Old Jobbik in a New Bottle - The Jewish Voice
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Friday, December 9, 2022

Old Jobbik in a New Bottle

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No. 10 in Péter Márki-Zay’s list for the Hungarian elections has Neo Nazi philosophies.

By: Martin Kertesz

It’s no secret that over the last two decades the ‘far-right’ or ‘extreme right’ has made significant gains across the Western world. In online youth movements, social protests, and, of course, political parties, right wing ideas have been slowly but surely seeping into the mainstream. No country in the West has been shielded from these effects, as bigots, racists nationalists, antisemites, and xenophobes have taken advantage of multiple crises throughout Europe to push their toxic ideologies.

Hungary is, unfortunately, no exception to this. The Jobbik party is perhaps the leading mainstream party for such toxicity, and characters like Daniel Zsiga-Kárpát, who is the vice-president of Jobbik, is a prime example. The vice president is no. 10 on the list of Péter Márki-Zay for the upcoming elections in Hungary, thus making the chances higher for him in terms of becoming a minister!

The Jobbik party once described itself as a “radically patriotic Christian party,” and its one-time leader once responded to criticism from the Hungarian Jewish community by opining she would be happy if the “so called proud Hungarian Jews would go back to playing with their tiny little circumcised tail.” That was seemingly a long time ago when the party numbered barely just a few thousand members. But did those disgusting comments drive people away? No. The party nearly doubled in size in the next years as they dove “zeig heil”-arm deep into paranoid conspiracies about Syrian refugees, George Soros and other ‘social degeneracy.’

 

In its first election for European Parliament in 2009, their surprise victory gave them three seats and their first order of business was to join with the National Front in France, the British National Party in the UK, the Tricolor Flame in Italy, the National Democrats in Sweden and the National Front in Belgium to form the Alliance of European National Movements (AENM).

Jobbik extremist leader Béla Kovács was its founding treasurer. The movement enjoyed some success in its corners of the press, but it quickly became so obviously toxic that the French National Front withdrew within two years to join the more moderate European Alliance for Freedom (EAF).  Jobbik politicians remained the most committed as the movement fell apart, with Kovács becoming president of the organization in 2014 until the party’s disassociation with the movement, and Kovács, in 2016.

At the same time back in Hungary, Jobbik stood for parliament for the first time in 2010, and won 47 seats, including Daniel Zsiga-Kárpát, thus making it the third largest party and creating a significant opposition leader. One of their first orders of business was to introduce legislation to amend the national constitution to “protect public morals” by outlawing the “popularization of sexual deviancy.” The bill was explicitly targeting “homosexuality, sex changes, transvestitism, bisexuality and pedophile behavior.” Of course, lumping in the charge of pedophilia with the rest of the groups is a common tactic of the reactionary far-right, as it is reminiscent of vile campaigns against LGBT groups in America, France and England.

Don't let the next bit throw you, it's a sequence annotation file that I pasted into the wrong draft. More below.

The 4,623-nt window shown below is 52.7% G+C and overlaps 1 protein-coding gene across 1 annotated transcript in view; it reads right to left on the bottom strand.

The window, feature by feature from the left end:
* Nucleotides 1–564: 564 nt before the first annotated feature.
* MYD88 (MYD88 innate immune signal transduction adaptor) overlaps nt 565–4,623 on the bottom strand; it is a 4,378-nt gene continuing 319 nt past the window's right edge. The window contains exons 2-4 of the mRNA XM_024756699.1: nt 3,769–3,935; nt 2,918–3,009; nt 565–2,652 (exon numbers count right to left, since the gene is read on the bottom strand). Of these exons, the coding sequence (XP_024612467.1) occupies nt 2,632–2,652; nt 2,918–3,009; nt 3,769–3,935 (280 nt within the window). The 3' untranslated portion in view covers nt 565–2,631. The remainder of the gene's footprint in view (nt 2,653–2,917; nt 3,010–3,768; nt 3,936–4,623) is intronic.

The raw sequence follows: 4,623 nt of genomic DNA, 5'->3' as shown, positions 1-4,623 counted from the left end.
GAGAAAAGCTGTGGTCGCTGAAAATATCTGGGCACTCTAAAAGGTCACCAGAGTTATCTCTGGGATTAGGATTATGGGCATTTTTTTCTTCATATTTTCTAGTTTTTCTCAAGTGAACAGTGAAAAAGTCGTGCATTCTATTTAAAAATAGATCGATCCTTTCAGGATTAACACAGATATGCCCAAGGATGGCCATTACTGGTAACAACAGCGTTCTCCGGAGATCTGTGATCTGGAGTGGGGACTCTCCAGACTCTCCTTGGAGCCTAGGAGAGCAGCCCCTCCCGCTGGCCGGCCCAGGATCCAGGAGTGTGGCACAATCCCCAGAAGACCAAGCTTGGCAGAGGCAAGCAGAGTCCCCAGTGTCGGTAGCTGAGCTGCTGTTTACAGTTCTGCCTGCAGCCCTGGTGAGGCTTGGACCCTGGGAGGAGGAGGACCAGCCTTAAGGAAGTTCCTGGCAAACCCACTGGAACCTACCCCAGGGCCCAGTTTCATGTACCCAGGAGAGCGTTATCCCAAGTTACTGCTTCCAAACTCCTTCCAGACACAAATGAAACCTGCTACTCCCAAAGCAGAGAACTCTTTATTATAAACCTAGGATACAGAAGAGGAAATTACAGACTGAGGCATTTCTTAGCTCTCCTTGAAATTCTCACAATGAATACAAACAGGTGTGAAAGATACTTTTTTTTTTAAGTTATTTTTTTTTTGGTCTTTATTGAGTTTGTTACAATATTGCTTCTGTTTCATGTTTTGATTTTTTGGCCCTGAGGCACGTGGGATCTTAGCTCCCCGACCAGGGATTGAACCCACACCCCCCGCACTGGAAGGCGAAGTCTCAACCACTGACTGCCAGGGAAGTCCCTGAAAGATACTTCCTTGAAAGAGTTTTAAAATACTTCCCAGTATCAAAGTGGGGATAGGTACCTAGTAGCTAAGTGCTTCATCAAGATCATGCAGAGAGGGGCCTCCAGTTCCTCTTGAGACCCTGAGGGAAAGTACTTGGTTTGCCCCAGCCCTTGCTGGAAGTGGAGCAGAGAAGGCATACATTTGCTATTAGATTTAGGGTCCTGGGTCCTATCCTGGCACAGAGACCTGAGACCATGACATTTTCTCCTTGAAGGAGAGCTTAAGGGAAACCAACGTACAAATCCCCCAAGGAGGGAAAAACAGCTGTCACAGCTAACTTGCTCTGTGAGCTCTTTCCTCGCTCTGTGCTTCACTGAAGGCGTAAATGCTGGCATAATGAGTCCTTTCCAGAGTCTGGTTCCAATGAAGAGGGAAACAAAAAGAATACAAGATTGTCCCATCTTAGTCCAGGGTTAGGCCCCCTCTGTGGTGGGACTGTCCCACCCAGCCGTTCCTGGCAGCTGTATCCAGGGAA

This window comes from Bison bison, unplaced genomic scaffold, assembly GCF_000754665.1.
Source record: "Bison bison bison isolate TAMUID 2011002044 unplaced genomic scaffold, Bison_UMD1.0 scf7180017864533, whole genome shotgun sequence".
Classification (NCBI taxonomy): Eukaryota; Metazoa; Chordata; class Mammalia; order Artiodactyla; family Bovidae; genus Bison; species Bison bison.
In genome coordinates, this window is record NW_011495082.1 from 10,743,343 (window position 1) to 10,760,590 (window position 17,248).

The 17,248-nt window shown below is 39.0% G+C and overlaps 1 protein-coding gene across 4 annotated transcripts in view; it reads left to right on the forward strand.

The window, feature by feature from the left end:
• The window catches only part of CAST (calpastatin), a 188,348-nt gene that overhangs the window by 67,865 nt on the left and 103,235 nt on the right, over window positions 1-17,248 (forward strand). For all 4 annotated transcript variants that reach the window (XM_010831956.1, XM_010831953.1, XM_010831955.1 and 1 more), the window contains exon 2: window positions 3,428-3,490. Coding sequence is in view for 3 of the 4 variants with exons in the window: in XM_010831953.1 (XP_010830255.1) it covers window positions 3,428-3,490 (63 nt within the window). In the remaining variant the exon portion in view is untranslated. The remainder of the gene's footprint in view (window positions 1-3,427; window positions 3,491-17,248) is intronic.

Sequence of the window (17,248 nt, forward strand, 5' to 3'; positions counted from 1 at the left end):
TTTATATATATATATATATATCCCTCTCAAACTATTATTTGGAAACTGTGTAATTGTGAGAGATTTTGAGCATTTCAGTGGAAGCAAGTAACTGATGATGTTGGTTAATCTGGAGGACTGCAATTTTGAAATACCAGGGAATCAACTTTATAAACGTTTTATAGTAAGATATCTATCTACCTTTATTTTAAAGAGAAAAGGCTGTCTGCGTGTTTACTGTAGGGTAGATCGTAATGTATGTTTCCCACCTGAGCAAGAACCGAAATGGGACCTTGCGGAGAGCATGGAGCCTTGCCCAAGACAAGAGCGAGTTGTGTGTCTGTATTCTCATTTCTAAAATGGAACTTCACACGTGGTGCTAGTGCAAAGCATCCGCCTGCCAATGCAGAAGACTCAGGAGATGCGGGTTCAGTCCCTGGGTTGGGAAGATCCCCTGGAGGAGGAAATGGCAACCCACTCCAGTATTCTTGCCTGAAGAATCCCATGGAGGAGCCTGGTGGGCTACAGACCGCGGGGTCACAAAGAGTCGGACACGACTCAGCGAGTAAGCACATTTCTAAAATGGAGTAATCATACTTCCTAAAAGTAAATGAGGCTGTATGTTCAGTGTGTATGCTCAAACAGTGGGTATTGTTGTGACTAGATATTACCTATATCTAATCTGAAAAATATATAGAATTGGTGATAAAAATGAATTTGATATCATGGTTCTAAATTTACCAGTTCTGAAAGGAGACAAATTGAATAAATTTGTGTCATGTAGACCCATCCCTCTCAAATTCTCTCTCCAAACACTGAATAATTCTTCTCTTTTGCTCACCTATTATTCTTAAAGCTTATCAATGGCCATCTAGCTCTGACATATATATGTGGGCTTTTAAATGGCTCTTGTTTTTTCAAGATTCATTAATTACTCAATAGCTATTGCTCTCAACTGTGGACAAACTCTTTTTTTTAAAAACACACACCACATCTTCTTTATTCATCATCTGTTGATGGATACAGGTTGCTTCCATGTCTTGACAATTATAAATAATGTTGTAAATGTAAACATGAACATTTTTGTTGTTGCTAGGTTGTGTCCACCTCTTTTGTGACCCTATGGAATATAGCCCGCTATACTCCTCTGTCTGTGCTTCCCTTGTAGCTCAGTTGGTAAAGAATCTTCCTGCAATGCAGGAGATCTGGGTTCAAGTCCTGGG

That’s not the only similarities. Like many far-right groups in Europe and the US, Jobbik has a neo-Nazi problem. That’s what happens to parties that are anti-immigration, chauvinist, revanchist, homophobic, antisemitic, and conspiracist. Once you’re talking about George Soros and Great Replacement Theory, eventually the neo-Nazis dance their way in. Or, in this case, back in.

In the early years of this millennium, Prime Minister Orban was adamant about integrating the Roma community and condemned violence against them, even increasing police protection in the areas where anti-Roma riots were occurring. Jobbik’s response was the calling up of the Hungarian Guards, a veritable gang of bullies numbering in the thousands who attacked the Roma community until its court ordered dissolution in 2008. Daniel Zsiga-Kárpát was a member of the party during these heinous years.

In the most recent election cycles, Jobbik has sought to clean up its image and moderate its politics to the average voter. This has included conducting outreach to local Jewish groups and placing advertisements that feature kittens and puppies. But don’t be fooled. As long as figures like Daniel Zsiga-Kárpát who give neo-Nazi salutes and push neo-Nazi lines when the cameras aren’t looking, the far-right will remain firmly entrenched in Jobbik, and Jobbik always remains on the far-right of the political spectrum.

 

 

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